Why You’d Never Want To Date Jerry On ‘Seinfeld’

Even if you’ve only seen two episodes of Seinfeld, chances are Jerry was dating a different girl in each episode. And if you’ve watched the show in reruns on a near continuous loop since the ’90s, then you know that he’s snagged more women than anybody in the history of moving pictures. Seriously, Jerry Seinfeld’s ability to garner attraction from the opposite sex makes James Bond look like a junior high dweeb.

Just how does Jerry manage to get all of these ladies? Sure, he’s a moderately successful comedian with his own apartment in New York City, but a sense of humor and one-bedroom pad will only take you so far. While Jerry may have landed a lot of gal pals, he couldn’t be bothered to actually hang on to any of them because he’s a terrible person and an equally terrible boyfriend. Granted, a lot of Jerry’s exes had their own flaws and were understandably dumped, but many women who dated Jerry were way too good for him to begin with. We’ve already ranked Jerry’s girlfriends on the show, so now let’s investigate just what made Jerry such a terrible catch and why most of those women should consider themselves lucky they got out after one episode.

He’s clean, but can’t be bothered to clean himself.

Listen, if you’re going to be so anal retentive about cleanliness that you’ll throw a shoelace in the trash because it grazed the floor of the men’s room, then you should probably be able to clean yourself. Otherwise, you just come off as lazy — and that’s exactly the case with Jerry, as he hired a maid to clean his apartment. His ONE-bedroom apartment. The guy only works at night, meaning he’s home all day, yet he can’t be bothered to pick up a broom for 20 minutes? Never mind that Jerry hired a lazy maid who he begins sleeping with and that the relationship later devolves into something resembling solicitation — the guy is both annoying and lazy about his apartment’s appearance.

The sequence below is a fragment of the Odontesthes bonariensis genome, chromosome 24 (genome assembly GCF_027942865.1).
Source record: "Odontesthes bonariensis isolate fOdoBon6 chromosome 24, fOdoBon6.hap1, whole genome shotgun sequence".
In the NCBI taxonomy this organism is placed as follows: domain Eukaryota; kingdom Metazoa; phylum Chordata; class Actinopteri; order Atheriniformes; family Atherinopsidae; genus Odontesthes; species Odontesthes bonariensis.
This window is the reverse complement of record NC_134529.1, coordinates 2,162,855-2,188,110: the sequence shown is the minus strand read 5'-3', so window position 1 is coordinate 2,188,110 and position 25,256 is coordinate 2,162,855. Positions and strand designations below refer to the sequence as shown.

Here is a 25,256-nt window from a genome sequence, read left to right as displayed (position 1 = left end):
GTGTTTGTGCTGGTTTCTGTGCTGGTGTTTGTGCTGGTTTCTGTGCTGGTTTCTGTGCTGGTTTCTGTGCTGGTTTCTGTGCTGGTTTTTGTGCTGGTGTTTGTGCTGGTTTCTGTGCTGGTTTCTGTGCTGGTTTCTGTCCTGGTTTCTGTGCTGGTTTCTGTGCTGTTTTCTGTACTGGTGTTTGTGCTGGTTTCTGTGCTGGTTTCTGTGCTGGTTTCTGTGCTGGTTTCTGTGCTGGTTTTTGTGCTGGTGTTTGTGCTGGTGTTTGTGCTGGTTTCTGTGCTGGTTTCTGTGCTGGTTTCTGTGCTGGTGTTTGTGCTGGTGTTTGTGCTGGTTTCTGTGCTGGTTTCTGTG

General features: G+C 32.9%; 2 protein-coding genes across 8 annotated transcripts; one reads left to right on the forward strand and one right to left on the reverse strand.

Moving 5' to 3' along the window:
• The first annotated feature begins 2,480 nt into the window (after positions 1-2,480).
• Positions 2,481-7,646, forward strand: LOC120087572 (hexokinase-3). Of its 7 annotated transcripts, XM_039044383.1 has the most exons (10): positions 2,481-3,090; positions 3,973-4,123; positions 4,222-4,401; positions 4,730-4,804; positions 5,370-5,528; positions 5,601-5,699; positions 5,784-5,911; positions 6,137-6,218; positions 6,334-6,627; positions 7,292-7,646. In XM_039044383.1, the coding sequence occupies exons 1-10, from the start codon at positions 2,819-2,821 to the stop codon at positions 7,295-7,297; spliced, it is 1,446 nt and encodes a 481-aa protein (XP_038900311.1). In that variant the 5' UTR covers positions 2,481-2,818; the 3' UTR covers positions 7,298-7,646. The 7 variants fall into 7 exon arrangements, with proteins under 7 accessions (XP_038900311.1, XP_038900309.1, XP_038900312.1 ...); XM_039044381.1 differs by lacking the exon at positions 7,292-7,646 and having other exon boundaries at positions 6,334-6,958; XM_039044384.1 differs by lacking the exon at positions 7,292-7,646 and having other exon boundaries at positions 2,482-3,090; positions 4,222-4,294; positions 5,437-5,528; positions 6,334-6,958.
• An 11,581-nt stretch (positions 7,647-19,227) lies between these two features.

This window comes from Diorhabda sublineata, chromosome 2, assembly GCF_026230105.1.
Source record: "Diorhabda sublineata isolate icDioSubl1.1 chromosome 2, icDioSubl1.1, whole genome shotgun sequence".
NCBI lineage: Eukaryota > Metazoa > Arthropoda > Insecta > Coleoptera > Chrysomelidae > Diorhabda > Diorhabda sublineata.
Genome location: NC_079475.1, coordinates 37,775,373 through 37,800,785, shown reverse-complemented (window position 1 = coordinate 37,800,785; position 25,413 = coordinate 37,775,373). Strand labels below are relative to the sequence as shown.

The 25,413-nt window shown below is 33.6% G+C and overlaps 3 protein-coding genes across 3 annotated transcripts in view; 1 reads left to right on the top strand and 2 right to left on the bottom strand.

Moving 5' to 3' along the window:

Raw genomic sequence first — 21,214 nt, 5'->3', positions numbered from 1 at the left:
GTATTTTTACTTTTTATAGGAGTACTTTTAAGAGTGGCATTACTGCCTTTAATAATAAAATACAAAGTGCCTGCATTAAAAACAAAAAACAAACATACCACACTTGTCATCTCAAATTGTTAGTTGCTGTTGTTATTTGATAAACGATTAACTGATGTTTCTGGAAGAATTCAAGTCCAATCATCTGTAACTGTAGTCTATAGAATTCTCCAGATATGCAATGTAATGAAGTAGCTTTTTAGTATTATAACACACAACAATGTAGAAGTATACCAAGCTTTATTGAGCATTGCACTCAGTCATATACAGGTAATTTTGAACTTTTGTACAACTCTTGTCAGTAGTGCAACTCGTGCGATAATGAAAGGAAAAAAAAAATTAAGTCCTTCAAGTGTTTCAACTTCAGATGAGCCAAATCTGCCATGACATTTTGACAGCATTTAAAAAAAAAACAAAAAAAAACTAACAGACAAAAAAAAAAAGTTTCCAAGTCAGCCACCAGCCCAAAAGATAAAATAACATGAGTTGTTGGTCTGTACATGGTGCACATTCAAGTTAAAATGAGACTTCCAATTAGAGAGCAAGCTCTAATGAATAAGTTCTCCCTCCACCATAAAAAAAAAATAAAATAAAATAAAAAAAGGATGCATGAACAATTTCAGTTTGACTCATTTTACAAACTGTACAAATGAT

He’s totally cool with breaking up a marriage.

In the season 7 episode, “The Wait Out,” Jerry proves just what kind of character he has by going after a married woman. Granted, she’s separated but under the judgmental eyes of the law and a higher power she’s still married. Why should Jerry care about a little thing like marriage vows, though? It’s technically George and his big mouth who splits up the couple (Debra Messing and Cary Elwes), but that’s good enough for Jerry and Elaine to move in like two vultures picking at the scraps of a relationship on the rocks.

He’s insecure.

Saying that Jerry’s a little insecure is like saying that Kramer’s only a little bit odd. The guy is without a doubt the most insecure character on the show and this is probably why he can’t hold a relationship together for more than 22 minutes. For example, let’s look at Jerry’s short romance with Lanette, played by the beautiful Amanda Peet. Lanette happens to have a male roommate — yes they walk around in towels together, which is a little odd, but hey, friendship is magic — and that’s way too much for poor Jerry to handle. Newsflash, Jerry: New York City is expensive and it’s actually pretty common for men and women not in a relationship to shack up together to save a little on the rent. That example is only the tip of the insecure iceberg that is Jerry’s psyche, though.

It’s also revealed in “The Sponge” that Jerry marks out the 32 waistline on his jeans and changes it to 31. If that’s not a telltale sign of insecurity, I don’t know what is. The most telling example that Jerry is incredibly insecure and probably on the verge of a mental breakdown is when he passes up the chance to have a threesome with two women because he can’t adapt to the lifestyle of being an “orgy guy.” Way to be a disappointment to men everywhere, Jerry.

He’s the poster boy for superficiality.